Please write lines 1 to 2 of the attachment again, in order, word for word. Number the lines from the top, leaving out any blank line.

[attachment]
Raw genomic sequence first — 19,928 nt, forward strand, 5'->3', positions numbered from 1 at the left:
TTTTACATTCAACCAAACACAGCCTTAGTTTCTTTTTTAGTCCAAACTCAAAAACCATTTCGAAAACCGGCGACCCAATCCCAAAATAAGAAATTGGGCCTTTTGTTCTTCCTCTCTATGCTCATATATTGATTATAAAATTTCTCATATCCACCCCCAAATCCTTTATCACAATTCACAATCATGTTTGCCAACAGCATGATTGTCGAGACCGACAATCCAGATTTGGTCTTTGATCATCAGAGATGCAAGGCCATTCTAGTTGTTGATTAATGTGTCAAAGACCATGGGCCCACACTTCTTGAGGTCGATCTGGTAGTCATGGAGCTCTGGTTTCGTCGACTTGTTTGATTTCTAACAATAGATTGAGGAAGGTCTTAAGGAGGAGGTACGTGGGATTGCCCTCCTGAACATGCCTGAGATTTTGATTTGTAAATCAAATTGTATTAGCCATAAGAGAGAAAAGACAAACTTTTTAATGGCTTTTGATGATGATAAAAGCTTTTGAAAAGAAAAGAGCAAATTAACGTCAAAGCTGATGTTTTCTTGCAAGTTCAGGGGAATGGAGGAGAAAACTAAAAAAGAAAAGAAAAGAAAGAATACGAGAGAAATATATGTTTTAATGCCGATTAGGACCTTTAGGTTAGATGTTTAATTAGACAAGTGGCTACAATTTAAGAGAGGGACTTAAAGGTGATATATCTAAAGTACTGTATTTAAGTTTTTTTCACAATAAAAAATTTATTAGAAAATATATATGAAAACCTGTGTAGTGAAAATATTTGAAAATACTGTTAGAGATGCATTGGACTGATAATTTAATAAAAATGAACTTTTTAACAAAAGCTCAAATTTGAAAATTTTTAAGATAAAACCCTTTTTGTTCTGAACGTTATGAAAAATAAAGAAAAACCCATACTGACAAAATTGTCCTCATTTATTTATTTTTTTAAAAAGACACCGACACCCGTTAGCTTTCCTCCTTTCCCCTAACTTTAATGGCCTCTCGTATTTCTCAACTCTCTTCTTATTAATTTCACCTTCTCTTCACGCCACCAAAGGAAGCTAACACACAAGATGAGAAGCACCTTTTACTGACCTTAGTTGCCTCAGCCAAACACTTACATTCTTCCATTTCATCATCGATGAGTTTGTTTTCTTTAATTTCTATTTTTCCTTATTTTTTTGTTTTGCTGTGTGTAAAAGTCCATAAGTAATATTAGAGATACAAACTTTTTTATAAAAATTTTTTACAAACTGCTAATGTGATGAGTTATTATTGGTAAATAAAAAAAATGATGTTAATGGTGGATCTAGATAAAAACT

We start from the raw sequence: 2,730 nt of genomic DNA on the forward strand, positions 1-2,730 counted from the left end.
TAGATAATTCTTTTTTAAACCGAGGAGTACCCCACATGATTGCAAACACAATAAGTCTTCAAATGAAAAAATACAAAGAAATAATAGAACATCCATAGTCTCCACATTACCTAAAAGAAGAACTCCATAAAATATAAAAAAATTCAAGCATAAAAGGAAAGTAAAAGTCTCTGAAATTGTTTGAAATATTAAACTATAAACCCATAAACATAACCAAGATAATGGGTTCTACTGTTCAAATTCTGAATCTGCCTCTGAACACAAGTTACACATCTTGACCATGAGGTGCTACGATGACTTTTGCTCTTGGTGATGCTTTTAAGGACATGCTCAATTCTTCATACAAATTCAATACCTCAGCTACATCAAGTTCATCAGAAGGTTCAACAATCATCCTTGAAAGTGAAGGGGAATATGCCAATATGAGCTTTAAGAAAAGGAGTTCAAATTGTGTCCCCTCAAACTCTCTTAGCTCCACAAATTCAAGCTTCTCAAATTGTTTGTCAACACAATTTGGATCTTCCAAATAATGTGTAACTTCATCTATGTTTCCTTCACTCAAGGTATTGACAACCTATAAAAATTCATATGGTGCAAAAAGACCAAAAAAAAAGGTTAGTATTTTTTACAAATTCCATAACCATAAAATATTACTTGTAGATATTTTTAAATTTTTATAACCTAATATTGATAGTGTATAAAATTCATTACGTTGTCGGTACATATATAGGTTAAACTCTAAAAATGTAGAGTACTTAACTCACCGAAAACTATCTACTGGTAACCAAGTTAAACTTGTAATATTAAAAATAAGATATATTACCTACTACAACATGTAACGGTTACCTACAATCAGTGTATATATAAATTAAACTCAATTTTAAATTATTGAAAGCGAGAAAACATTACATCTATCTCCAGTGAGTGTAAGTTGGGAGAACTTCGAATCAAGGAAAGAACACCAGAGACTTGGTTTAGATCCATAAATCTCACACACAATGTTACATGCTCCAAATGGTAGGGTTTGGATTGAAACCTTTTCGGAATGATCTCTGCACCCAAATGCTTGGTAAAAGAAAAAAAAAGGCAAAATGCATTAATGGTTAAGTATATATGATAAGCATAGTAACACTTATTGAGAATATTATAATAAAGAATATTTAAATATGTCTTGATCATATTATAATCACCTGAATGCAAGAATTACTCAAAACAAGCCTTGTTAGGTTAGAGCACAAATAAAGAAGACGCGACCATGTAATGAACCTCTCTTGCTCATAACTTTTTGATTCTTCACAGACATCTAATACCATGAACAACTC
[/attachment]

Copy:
Raw genomic sequence first — 19,928 nt, forward strand, 5'->3', positions numbered from 1 at the left:
TTTTACATTCAACCAAACACAGCCTTAGTTTCTTTTTTAGTCCAAACTCAAAAACCATTTCGAAAACCGGCGACCCAATCCCAAAATAAGAAATTGGGCCTTTTGTTCTTCCTCTCTATGCTCATATATTGATTATAAAATTTCTCATATCCACCCCCAAATCCTTTATCACAATTCACAATCATGTTTGCCAACAGCATGATTGTCGAGACCGACAATCCAGATTTGGTCTTTGATCATCAGAGATGCAAGGCCATTCTAGTTGTTGATTAATGTGTCAAAGACCATGGGCCCACACTTCTTGAGGTCGATCTGGTAGTCATGGAGCTCTGGTTTCGTCGACTTGTTTGATTTCTAACAATAGATTGAGGAAGGTCTTAAGGAGGAGGTACGTGGGATTGCCCTCCTGAACATGCCTGAGATTTTGATTTGTAAATCAAATTGTATTAGCCATAAGAGAGAAAAGACAAACTTTTTAATGGCTTTTGATGATGATAAAAGCTTTTGAAAAGAAAAGAGCAAATTAACGTCAAAGCTGATGTTTTCTTGCAAGTTCAGGGGAATGGAGGAGAAAACTAAAAAAGAAAAGAAAAGAAAGAATACGAGAGAAATATATGTTTTAATGCCGATTAGGACCTTTAGGTTAGATGTTTAATTAGACAAGTGGCTACAATTTAAGAGAGGGACTTAAAGGTGATATATCTAAAGTACTGTATTTAAGTTTTTTTCACAATAAAAAATTTATTAGAAAATATATATGAAAACCTGTGTAGTGAAAATATTTGAAAATACTGTTAGAGATGCATTGGACTGATAATTTAATAAAAATGAACTTTTTAACAAAAGCTCAAATTTGAAAATTTTTAAGATAAAACCCTTTTTGTTCTGAACGTTATGAAAAATAAAGAAAAACCCATACTGACAAAATTGTCCTCATTTATTTATTTTTTTAAAAAGACACCGACACCCGTTAGCTTTCCTCCTTTCCCCTAACTTTAATGGCCTCTCGTATTTCTCAACTCTCTTCTTATTAATTTCACCTTCTCTTCACGCCACCAAAGGAAGCTAACACACAAGATGAGAAGCACCTTTTACTGACCTTAGTTGCCTCAGCCAAACACTTACATTCTTCCATTTCATCATCGATGAGTTTGTTTTCTTTAATTTCTATTTTTCCTTATTTTTTTGTTTTGCTGTGTGTAAAAGTCCATAAGTAATATTAGAGATACAAACTTTTTTATAAAAATTTTTTACAAACTGCTAATGTGATGAGTTATTATTGGTAAATAAAAAAAATGATGTTAATGGTGGATCTAGATAAAAACT